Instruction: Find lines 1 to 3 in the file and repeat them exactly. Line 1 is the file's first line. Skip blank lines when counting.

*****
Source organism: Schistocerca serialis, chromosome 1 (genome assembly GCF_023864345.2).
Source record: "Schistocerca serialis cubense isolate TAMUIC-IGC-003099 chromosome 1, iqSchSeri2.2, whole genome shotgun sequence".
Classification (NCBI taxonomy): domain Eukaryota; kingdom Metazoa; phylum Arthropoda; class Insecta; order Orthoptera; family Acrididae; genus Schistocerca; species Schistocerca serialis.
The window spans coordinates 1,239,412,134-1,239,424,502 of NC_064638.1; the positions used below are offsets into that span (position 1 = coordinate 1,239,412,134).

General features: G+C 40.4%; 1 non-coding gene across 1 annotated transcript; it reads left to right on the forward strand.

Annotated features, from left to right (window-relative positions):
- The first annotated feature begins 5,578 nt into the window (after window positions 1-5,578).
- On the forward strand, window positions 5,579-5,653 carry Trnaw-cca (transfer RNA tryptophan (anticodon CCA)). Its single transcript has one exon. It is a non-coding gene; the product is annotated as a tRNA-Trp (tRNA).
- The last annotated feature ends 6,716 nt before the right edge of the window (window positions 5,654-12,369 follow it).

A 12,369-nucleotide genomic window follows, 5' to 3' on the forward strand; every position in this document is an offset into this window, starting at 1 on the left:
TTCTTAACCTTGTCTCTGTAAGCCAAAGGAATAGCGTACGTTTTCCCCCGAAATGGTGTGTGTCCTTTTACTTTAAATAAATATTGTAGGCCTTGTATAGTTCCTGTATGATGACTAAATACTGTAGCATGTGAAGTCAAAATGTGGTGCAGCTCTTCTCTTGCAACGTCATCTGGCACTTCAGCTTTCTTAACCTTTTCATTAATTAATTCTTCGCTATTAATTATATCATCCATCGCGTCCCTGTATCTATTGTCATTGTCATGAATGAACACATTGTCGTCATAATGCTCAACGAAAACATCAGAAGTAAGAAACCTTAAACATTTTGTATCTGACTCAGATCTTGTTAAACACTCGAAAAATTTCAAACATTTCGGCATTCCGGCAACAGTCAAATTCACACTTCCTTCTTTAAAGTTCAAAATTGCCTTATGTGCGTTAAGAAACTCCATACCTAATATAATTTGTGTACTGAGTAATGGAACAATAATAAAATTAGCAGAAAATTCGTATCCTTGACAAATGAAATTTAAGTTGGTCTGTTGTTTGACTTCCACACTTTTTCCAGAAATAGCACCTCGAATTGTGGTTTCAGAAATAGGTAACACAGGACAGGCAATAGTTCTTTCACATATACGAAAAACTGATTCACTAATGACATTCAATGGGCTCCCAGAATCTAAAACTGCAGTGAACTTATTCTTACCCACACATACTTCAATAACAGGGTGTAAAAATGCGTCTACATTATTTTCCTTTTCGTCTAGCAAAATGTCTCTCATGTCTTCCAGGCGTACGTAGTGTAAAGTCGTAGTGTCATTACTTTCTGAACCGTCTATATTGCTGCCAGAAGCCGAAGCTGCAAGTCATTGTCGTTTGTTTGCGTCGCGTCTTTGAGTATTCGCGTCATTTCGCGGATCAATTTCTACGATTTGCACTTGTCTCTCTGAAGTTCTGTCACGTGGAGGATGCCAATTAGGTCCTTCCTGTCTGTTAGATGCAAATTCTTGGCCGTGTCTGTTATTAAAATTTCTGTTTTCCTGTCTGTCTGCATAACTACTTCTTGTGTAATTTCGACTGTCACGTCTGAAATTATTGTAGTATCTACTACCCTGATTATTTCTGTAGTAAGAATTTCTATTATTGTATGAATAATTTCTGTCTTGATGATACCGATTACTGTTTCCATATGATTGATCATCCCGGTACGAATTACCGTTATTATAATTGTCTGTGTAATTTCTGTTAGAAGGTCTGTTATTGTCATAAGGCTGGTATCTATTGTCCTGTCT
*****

Source organism: Schistocerca serialis, chromosome 1 (genome assembly GCF_023864345.2).
Source record: "Schistocerca serialis cubense isolate TAMUIC-IGC-003099 chromosome 1, iqSchSeri2.2, whole genome shotgun sequence".
Classification (NCBI taxonomy): domain Eukaryota; kingdom Metazoa; phylum Arthropoda; class Insecta; order Orthoptera; family Acrididae; genus Schistocerca; species Schistocerca serialis.